On December 26, Argentine president, Mauricio Macri sacked his minister of the economy, Alfonso Prat-Gay, as part of his government’s policy of driving up interest rates and escalating its already severe austerity measures. These measures are aimed at facilitating the growth of parasitism by financial investors in Argentina, who are feasting on high interest rates, ranging this year between 25 and 38 percent.
At the same time, the country has entered an economic recession amid severe social cuts, rate hikes, hundreds of thousands of layoffs and collapsing real wages. Unions and the pseudo-left parties have responded with a demobilization campaign of empty protests and proposals for national reforms.
The argument being made by the ruling elite is that high interest rates will keep the Argentine peso strong and control inflation, which has climbed to over 40 percent—the highest rate since the end of the 1998-2002 economic crisis. The reality is that the tarifazos , or rate hikes, which benefit chiefly privatized or “public-private” partnerships in the transportation and utilities sectors, along with the depreciation of the peso to the dollar, yuan and other currencies, have been the main factors fueling inflation.
Jorge Brito, the CEO of Argentina’s second-largest financial firm, Banco Macro, declared recently that he supports the efforts to “keep inflation down because it is the most unjust tax for those that have the least.” He paired this populist rhetoric with a warning to the rest of the ruling class: “We have to be very sensitive to understand what is happening with the people, because we are living in that kind of complicated world.”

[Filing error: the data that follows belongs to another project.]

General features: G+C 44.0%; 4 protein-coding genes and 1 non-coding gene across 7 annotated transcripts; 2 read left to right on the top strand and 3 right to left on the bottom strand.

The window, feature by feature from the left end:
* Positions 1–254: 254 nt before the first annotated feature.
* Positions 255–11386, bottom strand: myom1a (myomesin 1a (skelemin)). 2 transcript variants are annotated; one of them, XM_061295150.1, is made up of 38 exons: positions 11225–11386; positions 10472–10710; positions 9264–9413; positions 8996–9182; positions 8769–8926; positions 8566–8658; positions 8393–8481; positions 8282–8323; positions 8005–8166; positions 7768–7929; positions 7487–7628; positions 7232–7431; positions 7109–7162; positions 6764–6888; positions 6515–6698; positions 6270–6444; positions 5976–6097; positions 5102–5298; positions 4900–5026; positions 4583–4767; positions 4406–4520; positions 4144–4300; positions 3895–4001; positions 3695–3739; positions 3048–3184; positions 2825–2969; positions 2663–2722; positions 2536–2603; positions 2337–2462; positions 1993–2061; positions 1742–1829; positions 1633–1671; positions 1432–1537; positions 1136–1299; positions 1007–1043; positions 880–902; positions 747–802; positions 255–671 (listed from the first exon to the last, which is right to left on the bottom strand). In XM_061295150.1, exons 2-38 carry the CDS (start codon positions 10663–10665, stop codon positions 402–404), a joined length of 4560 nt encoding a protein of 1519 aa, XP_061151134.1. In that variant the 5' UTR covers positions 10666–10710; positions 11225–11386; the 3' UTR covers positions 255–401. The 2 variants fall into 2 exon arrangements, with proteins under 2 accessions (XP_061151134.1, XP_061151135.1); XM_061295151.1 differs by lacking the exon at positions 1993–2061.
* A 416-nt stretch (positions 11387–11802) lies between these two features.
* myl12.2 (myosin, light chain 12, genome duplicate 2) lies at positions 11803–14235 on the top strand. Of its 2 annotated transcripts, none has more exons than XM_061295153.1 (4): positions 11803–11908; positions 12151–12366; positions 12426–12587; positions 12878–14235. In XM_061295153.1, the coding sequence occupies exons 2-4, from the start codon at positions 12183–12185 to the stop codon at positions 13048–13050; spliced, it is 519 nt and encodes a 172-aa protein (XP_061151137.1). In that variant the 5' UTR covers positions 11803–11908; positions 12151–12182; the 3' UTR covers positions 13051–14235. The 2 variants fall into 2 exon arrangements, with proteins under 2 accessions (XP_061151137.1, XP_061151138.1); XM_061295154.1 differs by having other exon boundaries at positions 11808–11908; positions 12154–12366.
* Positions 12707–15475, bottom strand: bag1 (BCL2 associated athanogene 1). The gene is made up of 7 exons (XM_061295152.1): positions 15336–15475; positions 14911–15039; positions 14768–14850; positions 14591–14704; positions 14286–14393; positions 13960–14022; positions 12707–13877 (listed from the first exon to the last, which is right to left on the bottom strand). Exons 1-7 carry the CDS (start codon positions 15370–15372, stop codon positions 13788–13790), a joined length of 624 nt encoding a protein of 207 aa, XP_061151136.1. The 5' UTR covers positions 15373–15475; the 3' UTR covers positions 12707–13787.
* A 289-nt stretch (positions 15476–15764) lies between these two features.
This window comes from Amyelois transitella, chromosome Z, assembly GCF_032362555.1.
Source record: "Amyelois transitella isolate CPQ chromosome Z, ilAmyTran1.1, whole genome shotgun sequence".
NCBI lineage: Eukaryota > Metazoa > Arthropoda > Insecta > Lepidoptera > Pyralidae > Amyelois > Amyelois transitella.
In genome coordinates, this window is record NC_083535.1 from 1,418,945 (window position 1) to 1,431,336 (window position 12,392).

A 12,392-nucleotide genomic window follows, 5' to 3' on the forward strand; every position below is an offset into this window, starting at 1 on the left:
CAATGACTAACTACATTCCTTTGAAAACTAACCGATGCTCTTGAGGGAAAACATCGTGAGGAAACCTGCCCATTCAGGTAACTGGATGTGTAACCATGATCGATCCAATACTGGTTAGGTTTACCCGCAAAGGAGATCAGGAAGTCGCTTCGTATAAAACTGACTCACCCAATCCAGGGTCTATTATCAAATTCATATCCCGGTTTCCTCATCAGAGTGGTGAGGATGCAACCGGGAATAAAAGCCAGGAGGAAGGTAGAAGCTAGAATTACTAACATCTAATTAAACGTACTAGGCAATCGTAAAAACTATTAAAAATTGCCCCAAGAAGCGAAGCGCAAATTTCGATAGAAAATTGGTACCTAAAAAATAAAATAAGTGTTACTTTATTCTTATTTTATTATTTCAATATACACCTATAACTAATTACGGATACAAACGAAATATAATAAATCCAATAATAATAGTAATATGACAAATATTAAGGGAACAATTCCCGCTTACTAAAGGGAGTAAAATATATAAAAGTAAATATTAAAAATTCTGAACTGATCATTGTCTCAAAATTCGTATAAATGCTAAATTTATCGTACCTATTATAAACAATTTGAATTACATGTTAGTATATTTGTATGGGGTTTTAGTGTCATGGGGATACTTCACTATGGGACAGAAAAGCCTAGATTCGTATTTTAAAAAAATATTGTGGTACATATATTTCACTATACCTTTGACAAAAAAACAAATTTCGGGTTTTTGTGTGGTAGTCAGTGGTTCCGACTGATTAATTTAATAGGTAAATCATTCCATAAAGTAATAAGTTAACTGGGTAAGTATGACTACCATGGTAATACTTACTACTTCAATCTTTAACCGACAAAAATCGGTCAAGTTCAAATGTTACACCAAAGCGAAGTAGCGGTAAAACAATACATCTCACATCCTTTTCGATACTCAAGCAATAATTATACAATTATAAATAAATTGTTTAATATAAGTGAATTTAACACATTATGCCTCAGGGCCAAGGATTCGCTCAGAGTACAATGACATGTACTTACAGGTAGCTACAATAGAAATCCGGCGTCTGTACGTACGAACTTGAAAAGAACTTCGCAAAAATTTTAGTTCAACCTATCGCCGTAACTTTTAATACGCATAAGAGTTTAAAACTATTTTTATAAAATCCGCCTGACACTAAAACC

Macri’s dismissal of Prat-Gay as economy minister is the culmination of a political confrontation inside of his right-wing administration. The head of Argentina’s central bank, Federico Sturzenegger, has openly called for a further enrichment of the banks through high interest rates on debt bonds. Ultimately public debt, which according to third-trimester government figures has climbed to 53 percent of GDP, gets paid through taxes and social cuts.
While Prat-Gay also called for a growth of the financial sector, he argued for a reduction in interest rates, claiming that they were hurting the export sector and national production, reflected in a 3.4 percent drop in GDP since the third trimester of 2015 and a 7.3 percent fall in industrial activity.
The Spanish daily El País reports that, “it is precisely this accelerated growth [of the financial system] that is becoming a great business, while every other key sector around it is collapsing and Argentina, increasingly expensive, doesn’t stop losing competiveness.”
In a December 2016 report on Argentina, the Economic Commission for Latin America and the Caribbean points out that the 2016 capital and finance balance more than doubled, while exports and imports fell. The UN-affiliated agency goes on to warn that the central bank “has to be cautious in its policy to normalize rates, which could affect the recovery of the real economy.” In other words, there are indications that, if interest rates are brought down, foreign and national capital will again leave the country since profitability in the real economy is too low or “uncompetitive.”
On the other hand, the IMF has praised Macri’s “ambitious reforms”. The US credit firm, Moody’s published a statement earlier this month declaring that Macri’s “pro-market policies will create new opportunities for loans and will allow creditors to assess the assumed risk…”
After putting an end to the country’s debt default, which began in 2001, and reopening the country to international lenders, Macri is replacing Prat-Gay with Nicolás Dujovne as treasury minister and Luis Caputo as finance minister. Both are directly aligned with defending the growth of financial parasitism and are personally close to Macri, which also signals that he is preparing for political and financial turbulence.
Dujovne, a “fiscal hardliner” according to the Financial Times, has asked for a new $25 billion loan from the IMF. He has also called for freezing public spending growth for 10 years. Caputo, for his part, is an ex-Wall Street multimillionaire who has been in charge of the sellout negotiations with the vulture funds.